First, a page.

[Tig] Telecine type overview

David L. Tosh dlt
Tue Oct 9 00:39:14 BST 2001

Shows what I get for being in a hurry. I intended to mention the Rascal 
from Cintel but forgot to add an entry. Was reminded by Adam Walsh of Cintel.

I completely forgot about Dave Walker's Cineglyph even though I (nearly) 
raved about his other after-market kit for Cintel MKIII equipment.

As a clarification, I believe that all current machines that I have listed 
in the High Definition class are capable of standard definition operation. 
I knew that, I just failed to point it out :-) As pointed out by Grant 
Petty, a picture that starts out in high definition can have a SD output 
that has extra snap-- some extra feeling of resolution that we didn't see 
in previous generation standard definition equipment. I think this is 
mostly due to a modulation transfer curve that remains at high numbers 
until it reaches the filtering limit imposed by the standard definition 
output format. This is not due just to the fact that it started out high 
definition-- we have an early ITK Y-Front on an URSA Gold here that often 
gives the same snappy feeling. I think it is due to the couple of 
generation's improvement to the bandwidth of the front-end of the machine. 
I think anyone starting out to build a new SD telecine would be able to 
create this "fat" high definition look with the current state of the art 

But then, no one has designed a new, standard definition-only telecine in 
the last 5 years, have they?

Two addenda to my previous post:

Cintel Rascal:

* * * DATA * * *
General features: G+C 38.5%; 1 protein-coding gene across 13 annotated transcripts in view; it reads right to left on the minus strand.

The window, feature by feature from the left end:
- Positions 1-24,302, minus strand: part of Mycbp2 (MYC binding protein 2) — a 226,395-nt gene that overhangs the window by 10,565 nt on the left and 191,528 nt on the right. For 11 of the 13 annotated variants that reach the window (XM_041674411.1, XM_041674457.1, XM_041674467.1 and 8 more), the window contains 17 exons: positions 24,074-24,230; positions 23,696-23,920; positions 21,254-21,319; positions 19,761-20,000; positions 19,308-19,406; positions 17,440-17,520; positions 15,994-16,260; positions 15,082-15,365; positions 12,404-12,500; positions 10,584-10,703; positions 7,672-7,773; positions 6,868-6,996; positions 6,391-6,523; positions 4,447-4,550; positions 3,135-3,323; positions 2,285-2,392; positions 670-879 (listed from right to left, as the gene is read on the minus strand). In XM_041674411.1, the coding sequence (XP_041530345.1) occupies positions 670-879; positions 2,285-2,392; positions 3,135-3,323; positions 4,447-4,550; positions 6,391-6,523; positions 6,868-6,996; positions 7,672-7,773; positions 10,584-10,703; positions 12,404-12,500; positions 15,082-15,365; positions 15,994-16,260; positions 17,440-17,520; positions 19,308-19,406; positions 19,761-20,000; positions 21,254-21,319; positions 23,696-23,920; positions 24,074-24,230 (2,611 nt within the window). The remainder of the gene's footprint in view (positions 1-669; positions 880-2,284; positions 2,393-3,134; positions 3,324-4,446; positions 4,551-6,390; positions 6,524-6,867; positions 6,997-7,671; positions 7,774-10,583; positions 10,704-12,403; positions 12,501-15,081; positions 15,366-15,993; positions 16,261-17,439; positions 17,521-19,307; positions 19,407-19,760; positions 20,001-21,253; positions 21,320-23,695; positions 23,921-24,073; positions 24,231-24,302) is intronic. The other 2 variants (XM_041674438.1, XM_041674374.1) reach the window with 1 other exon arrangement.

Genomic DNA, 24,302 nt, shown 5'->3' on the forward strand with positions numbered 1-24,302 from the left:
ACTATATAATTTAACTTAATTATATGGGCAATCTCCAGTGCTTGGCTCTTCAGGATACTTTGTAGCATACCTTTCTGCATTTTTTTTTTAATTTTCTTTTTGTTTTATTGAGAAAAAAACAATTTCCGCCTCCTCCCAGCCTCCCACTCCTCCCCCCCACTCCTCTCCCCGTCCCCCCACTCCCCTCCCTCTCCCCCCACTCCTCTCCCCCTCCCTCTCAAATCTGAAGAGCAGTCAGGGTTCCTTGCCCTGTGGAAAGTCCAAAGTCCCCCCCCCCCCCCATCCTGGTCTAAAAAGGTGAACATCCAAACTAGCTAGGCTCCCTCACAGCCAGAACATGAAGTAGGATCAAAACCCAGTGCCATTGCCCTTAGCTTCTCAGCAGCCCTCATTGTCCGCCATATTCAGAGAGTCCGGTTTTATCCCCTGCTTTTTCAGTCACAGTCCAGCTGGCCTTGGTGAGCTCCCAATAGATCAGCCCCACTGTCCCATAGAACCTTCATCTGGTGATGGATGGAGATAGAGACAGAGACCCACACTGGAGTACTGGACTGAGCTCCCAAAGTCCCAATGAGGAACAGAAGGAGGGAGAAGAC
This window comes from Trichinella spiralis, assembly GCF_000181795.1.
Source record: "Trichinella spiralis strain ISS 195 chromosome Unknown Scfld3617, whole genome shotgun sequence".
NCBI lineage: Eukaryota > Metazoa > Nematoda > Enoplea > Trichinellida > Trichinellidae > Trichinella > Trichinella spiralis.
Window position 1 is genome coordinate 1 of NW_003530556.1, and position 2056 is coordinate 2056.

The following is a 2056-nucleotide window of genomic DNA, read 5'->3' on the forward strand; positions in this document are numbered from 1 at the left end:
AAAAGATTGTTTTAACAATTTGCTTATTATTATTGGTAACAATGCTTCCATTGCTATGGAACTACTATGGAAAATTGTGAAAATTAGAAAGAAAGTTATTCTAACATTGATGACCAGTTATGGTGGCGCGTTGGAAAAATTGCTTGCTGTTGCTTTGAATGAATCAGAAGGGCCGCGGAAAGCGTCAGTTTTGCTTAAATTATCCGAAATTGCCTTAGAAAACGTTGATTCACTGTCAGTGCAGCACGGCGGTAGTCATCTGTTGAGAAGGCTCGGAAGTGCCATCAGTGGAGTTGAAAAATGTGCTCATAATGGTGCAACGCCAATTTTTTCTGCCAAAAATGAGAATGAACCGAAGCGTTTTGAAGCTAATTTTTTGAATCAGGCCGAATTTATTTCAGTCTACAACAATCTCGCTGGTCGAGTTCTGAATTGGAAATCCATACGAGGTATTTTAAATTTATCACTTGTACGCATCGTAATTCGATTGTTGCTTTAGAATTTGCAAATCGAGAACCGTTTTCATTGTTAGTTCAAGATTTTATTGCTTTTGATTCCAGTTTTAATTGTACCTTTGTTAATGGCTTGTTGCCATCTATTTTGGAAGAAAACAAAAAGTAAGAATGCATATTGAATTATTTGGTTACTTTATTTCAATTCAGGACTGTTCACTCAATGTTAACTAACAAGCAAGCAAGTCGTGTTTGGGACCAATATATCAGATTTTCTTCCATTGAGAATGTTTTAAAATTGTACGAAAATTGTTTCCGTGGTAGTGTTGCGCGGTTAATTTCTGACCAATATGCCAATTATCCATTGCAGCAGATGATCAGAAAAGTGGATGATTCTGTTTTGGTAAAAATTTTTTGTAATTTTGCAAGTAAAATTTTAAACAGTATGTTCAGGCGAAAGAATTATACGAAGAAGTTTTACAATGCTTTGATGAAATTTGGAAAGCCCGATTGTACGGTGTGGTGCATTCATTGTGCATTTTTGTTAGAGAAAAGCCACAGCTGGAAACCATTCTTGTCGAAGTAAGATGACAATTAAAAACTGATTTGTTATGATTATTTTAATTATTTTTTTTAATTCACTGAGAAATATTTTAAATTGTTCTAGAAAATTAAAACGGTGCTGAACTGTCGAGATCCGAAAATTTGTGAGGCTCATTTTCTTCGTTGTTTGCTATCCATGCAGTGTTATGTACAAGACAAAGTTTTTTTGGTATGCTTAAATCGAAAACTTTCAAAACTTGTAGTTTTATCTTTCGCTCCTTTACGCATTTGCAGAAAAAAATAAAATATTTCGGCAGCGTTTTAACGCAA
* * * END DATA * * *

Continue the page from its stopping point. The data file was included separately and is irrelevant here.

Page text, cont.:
Cintel have another HD telecine in addition to the C-Reality. The 
Rascal Digital has evolved from previous lines to become a machine that has 
C-Reality processing in a URSA-style chassis. The machine is said to be 
able to do SD, HD and 2K data. I have no direct experience with this 
machine but Adam Welsh of Cintel says there are 10 machines installed.

DAV Cineglyph:
    Dave Walker takes the chassis of a Rank MKIII and removes everything, 
rebuilding it from the ground up. In the process, he ends up with a 
telecine that is wide bandwidth-enough to do HD. He has an analog front-end 
and a system of configurations for the frame-store that can create SD and 
HD pictures with the correct output interface module. I looked at this 
machine at his shop about a year ago and, although parts of it were not 
complete, there were some pretty respectable pictures coming out of it. I 
haven't seen the machine for about a year so don't know where it is (in 
development) today.

David Tosh <dlt at earthlink.net>
Engineer, Complete Post Hollywood, CA USA

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